Reg Exp
Web Design
Notes Client
Identifying The Selected Radio Button
For a recent intranet project, we were working on a survey application. The choices for each question were Yes, No, and N/A. On the back-end we needed to total up all the "Yes" answers and wanted to ignore the "No" and "N/A" answers. So we made this easy by setting an alias for "Yes" to "1", and the alias for "No" and "N/A" was both "0". We could just sum up all the field values and we'd have our number of "Yes" answers.

This was working fine until the customer wanted to add an additional prompt if the user clicked "N/A" making sure that's what they wanted to do. Now "No" and "N/A" need to behave slightly different but still neither contributes to the total on the back end. We couldn't change the alias, so how do we know, at the time of clicking, if "No" or "N/A" was chosen, without looking at the alias?

If you look at the HTML, the generated HTML for "No" and "N/A" is identical. It's the text inside the HTML <input> tags where you see the difference. For example, <input type="radio" name="Q_1" value="0">No and <input type="radio" name="Q_1" value="0">N/A. So how do you tell the difference? The only time you can is when the radio button is clicked. You can get a hold of the text through the document object model (DOM).

<input type="radio" name="Q_1" value="0" onclick="clickedbutton(this)">No and <input type="radio" name="Q_1" value="0" onclick="clickedbutton(this)">N/A. Passing in "this" to the function passes in information about the actual radio button that was clicked. We can then use the DOM inside that function to get at the text of the radio button.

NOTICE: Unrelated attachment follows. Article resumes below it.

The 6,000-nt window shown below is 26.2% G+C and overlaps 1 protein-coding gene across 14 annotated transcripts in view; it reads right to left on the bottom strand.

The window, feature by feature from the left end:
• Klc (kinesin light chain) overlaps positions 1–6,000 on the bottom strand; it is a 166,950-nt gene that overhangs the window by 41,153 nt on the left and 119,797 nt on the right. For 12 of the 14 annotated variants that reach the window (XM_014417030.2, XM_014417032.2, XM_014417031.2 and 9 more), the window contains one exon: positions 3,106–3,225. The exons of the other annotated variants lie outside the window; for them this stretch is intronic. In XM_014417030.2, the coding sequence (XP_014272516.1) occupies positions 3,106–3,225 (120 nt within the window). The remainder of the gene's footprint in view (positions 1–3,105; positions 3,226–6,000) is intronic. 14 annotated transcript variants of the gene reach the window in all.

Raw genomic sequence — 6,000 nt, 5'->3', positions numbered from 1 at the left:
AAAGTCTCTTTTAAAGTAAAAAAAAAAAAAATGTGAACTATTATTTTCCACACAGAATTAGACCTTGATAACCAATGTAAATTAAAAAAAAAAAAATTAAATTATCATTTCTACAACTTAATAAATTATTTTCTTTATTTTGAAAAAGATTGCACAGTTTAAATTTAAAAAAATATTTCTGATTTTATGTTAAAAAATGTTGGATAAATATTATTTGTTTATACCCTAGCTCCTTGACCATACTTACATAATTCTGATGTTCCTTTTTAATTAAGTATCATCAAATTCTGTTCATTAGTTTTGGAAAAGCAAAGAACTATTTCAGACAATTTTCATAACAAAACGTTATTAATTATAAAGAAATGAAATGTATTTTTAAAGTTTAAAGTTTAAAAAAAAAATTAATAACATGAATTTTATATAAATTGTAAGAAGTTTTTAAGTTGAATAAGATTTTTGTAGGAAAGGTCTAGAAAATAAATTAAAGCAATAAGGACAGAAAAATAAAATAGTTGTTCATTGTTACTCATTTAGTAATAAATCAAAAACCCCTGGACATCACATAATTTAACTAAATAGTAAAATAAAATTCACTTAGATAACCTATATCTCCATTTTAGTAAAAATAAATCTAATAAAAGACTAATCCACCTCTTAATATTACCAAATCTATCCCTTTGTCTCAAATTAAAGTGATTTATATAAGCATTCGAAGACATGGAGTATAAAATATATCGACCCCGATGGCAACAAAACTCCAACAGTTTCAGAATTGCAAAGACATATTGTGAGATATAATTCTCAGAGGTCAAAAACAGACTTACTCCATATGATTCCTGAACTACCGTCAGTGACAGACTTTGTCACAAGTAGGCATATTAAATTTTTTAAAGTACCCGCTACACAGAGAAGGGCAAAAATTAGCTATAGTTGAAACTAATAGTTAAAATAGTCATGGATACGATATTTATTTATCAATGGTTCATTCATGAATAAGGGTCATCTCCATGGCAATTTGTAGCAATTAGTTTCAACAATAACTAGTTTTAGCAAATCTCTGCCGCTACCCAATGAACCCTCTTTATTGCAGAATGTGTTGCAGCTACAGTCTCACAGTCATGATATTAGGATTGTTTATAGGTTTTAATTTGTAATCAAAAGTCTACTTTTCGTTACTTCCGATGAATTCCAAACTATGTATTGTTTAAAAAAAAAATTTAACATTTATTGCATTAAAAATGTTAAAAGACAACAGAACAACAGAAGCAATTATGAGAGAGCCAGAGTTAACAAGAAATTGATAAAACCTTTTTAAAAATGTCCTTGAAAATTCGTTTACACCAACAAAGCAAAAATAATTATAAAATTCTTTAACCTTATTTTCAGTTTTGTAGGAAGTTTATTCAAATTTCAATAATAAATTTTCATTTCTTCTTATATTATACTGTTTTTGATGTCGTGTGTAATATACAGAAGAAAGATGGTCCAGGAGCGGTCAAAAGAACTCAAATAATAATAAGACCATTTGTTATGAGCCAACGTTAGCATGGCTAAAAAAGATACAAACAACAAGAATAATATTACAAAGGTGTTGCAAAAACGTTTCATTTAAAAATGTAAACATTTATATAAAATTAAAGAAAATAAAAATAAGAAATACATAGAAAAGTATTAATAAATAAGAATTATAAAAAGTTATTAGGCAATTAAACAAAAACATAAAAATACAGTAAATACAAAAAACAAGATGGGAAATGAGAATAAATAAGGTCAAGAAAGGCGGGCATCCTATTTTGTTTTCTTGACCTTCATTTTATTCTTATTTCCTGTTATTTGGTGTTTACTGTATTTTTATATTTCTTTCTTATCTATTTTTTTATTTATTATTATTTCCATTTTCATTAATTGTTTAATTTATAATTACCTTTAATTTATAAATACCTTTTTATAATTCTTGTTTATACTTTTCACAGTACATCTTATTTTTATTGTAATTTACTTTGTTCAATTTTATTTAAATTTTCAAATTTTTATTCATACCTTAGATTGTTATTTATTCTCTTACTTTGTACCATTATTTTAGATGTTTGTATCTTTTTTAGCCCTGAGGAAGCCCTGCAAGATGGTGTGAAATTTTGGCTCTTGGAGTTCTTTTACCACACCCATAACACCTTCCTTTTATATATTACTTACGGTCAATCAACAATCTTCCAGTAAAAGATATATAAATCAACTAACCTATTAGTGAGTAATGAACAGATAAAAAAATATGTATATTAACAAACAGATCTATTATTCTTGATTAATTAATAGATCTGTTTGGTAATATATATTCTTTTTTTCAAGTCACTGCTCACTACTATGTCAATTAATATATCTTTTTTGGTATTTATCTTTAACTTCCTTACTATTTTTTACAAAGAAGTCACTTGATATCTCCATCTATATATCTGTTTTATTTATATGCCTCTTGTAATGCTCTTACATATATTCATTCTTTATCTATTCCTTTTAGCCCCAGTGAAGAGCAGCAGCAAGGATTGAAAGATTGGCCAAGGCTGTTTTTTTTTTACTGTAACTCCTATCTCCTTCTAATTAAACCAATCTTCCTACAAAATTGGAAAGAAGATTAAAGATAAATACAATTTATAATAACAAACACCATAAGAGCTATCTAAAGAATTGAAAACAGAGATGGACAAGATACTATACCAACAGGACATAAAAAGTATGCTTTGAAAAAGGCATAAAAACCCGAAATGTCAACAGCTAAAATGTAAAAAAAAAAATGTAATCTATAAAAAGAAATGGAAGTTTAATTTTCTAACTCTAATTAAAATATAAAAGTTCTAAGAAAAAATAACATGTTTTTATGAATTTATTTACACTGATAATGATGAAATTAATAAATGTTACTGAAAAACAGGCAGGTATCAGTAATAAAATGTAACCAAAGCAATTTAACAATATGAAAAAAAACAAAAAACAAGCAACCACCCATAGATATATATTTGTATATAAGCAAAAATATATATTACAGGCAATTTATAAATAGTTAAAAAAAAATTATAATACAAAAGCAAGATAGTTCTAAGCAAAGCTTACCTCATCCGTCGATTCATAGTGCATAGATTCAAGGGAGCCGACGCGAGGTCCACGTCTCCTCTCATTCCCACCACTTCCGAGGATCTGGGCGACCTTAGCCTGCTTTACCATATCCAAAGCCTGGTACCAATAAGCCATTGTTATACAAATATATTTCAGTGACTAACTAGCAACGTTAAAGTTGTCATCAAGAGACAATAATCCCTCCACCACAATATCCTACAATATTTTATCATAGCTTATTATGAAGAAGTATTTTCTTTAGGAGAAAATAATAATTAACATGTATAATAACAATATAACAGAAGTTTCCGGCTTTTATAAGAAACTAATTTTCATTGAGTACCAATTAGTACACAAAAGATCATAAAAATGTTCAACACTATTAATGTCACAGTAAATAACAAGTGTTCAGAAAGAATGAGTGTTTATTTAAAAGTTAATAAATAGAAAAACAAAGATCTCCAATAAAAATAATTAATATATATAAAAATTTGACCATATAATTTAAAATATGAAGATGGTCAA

function clickedbutton(radiobutton) {
    var text = radionbutton.nextSibling.nodeValue;
    if (text == "N/A") { alert("N/A clicked!"); }

The value "nextSibling" looks at the DOM and gets the next value in the hierarchy - the text of the radio button. The "nodeValue" gives you the string value of the node, which is "Yes", "No", or "N/A". So if it's N/A you can do something extra.

Note that you can only use this type of function at the time of click. If you want to do something like require comments on a N/A answer but allow blank comments on a No answer, then what are you going to do?

The best option for this is to set up a global array. The number of elements correspond to the number of questions you have on the survey. On click, you can set a flag to indicate if comments are required or not. So, your "clickedbutton" function can change:

function clickedbutton(radiobutton) {
    // all questions are 'numbered' starting with 1 and starting with the letters "Q_"
    var questionNum = radiobutton.name.substring(2, radiobutton.name.length);
    var offset = parseInt(questionNum)-1;
    var text = radiobutton.nextSibling.nodeValue;
    if (text.indexOf("No") != -1) { requireComments[offset] = false; } else { requireComments[offset] = true; }

Then, on submit, you can go through the "requireComments" array and if the value is "true", then check to see if the corresponding comments are present.